Posted on Aug 10, 2015 in Accidental Collector

“Postage stamps have been in my blood since early childhood.

My older brother and I fought to the death for

the possession of our stamp collections.”

Alan A. Blackman


From our opening quote, you might assume we’ll focus on stamps, and indeed, we’ll view some remarkable ones. But in this instance, it’s the dance between the stamps and handwritten addresses that will hold you spellbound, as the stamps provided a springboard for the imagination, wit, charm and talent of calligrapher Alan A. Blackman.

I’ll keep the facts brief, so you can delve right into his visual magic. Recalling the excitement he felt as a boy receiving something personally addressed in the mail, Blackman decided stamp collecting might also delight his young son Stephen. In 1968, Alan began surprising Stephen with hand addressed envelopes which contained First Day Cover Stamps. Each bore “First Day of Issue”, along with the date and city of the first sale. Simultaneously, Blackman would address a similar envelope to himself.

Over time, the addresses became more and more fanciful, and Alan searched far and wide for First Day Issues from around the globe. Soon, a gift for his son grew to become an “Accidental Collection.” Blackman had no idea when he began that his endeavor would span forty years and hundreds of stamps. It wasn’t until 2004 that he discontinued the tradition. By then, his son was grown and traveling the world as a TV cameraman, thus new envelopes became difficult to deliver.  Interestingly, over the years, Alan became as peripatetic as both his son and the stamps, teaching calligraphy around the US, England, Germany and Japan.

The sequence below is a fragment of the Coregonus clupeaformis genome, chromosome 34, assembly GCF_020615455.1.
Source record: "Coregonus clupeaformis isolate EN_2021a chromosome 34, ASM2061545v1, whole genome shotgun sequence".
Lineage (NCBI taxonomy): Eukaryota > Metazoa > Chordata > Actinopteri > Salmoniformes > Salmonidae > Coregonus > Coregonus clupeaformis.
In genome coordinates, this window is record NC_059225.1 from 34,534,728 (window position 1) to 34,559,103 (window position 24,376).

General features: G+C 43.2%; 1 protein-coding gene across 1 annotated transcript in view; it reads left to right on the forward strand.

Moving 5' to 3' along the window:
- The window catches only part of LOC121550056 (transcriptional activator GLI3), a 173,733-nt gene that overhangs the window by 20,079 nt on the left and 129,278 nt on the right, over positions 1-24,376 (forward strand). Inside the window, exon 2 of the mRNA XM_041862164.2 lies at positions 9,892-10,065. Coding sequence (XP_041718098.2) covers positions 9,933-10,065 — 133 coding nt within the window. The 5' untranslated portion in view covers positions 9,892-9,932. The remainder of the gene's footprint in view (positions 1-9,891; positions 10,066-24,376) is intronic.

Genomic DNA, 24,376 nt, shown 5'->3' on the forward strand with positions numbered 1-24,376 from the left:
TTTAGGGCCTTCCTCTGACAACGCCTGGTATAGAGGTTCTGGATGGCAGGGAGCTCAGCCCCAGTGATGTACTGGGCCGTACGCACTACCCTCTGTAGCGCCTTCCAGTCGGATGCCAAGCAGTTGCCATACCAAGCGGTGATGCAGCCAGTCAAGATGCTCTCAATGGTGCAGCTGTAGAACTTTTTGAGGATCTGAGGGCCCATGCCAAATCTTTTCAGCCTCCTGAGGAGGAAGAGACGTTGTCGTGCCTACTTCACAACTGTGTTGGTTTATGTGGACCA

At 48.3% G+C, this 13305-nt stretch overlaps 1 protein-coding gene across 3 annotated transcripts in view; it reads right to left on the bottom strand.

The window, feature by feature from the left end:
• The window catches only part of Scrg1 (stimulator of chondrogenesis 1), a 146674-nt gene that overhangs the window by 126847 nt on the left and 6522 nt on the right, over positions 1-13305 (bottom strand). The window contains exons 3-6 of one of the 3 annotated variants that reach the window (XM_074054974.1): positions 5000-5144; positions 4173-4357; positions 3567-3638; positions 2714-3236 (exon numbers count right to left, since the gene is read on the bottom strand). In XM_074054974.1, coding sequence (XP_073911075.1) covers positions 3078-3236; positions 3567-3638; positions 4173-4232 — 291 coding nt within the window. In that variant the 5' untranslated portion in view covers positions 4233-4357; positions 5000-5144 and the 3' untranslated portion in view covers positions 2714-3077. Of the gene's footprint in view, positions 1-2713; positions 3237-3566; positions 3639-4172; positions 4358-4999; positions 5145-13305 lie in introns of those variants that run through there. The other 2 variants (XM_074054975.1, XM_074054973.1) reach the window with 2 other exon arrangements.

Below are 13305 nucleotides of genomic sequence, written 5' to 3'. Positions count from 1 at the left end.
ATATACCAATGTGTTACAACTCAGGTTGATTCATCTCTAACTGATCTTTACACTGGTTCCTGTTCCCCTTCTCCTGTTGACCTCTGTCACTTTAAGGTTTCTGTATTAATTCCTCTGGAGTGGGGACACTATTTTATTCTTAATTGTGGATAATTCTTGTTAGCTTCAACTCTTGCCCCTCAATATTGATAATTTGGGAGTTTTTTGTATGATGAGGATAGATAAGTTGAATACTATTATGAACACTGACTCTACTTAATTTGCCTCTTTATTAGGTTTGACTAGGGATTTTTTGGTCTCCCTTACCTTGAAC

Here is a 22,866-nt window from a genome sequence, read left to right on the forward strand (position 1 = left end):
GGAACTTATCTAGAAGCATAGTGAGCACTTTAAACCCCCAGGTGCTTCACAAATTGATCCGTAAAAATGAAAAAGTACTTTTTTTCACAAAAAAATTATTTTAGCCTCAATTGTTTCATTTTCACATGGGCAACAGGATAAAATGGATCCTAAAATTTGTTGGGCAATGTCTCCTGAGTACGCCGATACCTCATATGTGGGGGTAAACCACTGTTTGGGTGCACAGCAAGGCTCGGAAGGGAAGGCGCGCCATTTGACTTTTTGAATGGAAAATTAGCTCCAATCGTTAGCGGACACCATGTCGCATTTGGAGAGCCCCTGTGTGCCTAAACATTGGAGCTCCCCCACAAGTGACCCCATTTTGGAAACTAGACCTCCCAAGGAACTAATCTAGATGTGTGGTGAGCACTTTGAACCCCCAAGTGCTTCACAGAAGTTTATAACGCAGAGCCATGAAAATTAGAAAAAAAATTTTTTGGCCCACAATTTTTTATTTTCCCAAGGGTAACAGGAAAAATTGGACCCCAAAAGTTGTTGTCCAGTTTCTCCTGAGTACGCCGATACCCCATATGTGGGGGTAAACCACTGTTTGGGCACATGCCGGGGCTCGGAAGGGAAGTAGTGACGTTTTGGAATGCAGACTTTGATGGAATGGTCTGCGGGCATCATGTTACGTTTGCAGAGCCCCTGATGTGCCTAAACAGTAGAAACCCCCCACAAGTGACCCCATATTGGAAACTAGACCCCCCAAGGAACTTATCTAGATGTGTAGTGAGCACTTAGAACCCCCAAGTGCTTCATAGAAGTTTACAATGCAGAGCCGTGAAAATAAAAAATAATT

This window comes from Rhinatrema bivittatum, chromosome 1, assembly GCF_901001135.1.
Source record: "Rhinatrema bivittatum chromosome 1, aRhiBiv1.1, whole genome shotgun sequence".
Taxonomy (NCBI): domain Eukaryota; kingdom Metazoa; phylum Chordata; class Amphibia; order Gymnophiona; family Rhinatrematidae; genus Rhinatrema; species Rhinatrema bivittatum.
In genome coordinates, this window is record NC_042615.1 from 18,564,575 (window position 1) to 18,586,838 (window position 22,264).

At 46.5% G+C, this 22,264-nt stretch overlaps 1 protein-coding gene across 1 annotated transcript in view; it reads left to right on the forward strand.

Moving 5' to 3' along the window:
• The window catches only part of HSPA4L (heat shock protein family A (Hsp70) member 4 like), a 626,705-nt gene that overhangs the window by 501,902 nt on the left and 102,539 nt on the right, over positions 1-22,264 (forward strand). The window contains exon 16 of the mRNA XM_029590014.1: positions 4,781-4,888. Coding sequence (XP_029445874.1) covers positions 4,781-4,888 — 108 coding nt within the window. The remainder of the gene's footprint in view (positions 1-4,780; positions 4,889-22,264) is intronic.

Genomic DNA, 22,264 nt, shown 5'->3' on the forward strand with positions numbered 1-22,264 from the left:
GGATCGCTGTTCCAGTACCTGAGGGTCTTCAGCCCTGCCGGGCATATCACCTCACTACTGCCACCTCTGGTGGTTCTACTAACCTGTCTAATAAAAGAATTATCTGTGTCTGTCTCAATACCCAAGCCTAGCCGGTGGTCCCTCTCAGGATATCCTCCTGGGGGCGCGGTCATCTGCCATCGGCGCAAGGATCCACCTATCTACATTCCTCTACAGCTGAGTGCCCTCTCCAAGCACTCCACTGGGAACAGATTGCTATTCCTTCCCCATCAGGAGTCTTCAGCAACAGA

Alan first learned brush calligraphy, later mastering steel nib pens and feather quills! He also ground his own inks.

“What joy there is in hearing yourself think,
and to make that thinking into ink.”

John Olsen, Australian Artist

What began with italic calligraphy, soon took on a life of its own, in this instance, to become as lively as a lush lawn in summer.


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Susan Cain’s marvelous book Quiet, which extolls the virtues of introversion, might be a perfect companion piece to this Robert Kennedy stamped envelope. The script is a dichotomy of soft yet strong, self-contained yet quietly visible. The gently rounded corners and tight spacing bring to mind a youthful personality that is at once both energetic and shy. penned_image008


Eventually, the inks began to echo the colors in the stamps.


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Before long, the images on the stamps began to infiltrate the calligraphy.

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Until one day, the letters themselves emulated the energy of the stamp – from the Brooklyn Bridge to Chief Sitting Bull.


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I wonder if the post office had as much fun deciphering the addresses as Blackman had creating them?

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It’s particularly fun when the calligraphy literally comes to life with anthropomorphic letters.

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From matadors to big game hunting, I’m sure Hemmingway would have enjoyed receiving a letter addressed thusly. Note both bull and elephant form Blackman’s last name.

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His artist’s eye beckons you to follow in his footsteps, to pause and appreciate the splendid stamp images – from brave crusaders wielding their swords, to breathtaking stained glass windows in the Cathedrale de Strassbourg.


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Whether running a marathon or penning a novel, we’re swept up in the energy of the event, and we long to join in the experience.

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Being a lover of handwriting and its history, I was delighted to discover Blackman’s use of bi-directional boustrophedonics when addressing this envelope.  It’s a marvel the envelope arrived at all. Note the first line is executed left to right. The next line reads right to left and backwards! The third line again is executed left to right, and so on….


Boustrophedon means “ox-turning” in Greek.  Envision a farmer plowing his field. He plows one row to the end, then turns around to plow an adjacent row, traveling back in the same direction from whence he started. This is indeed how the Greeks plowed their fields, and their ancient handwriting mirrored the same mannerism. Blackman’s attention to detail with each envelope was extraordinary.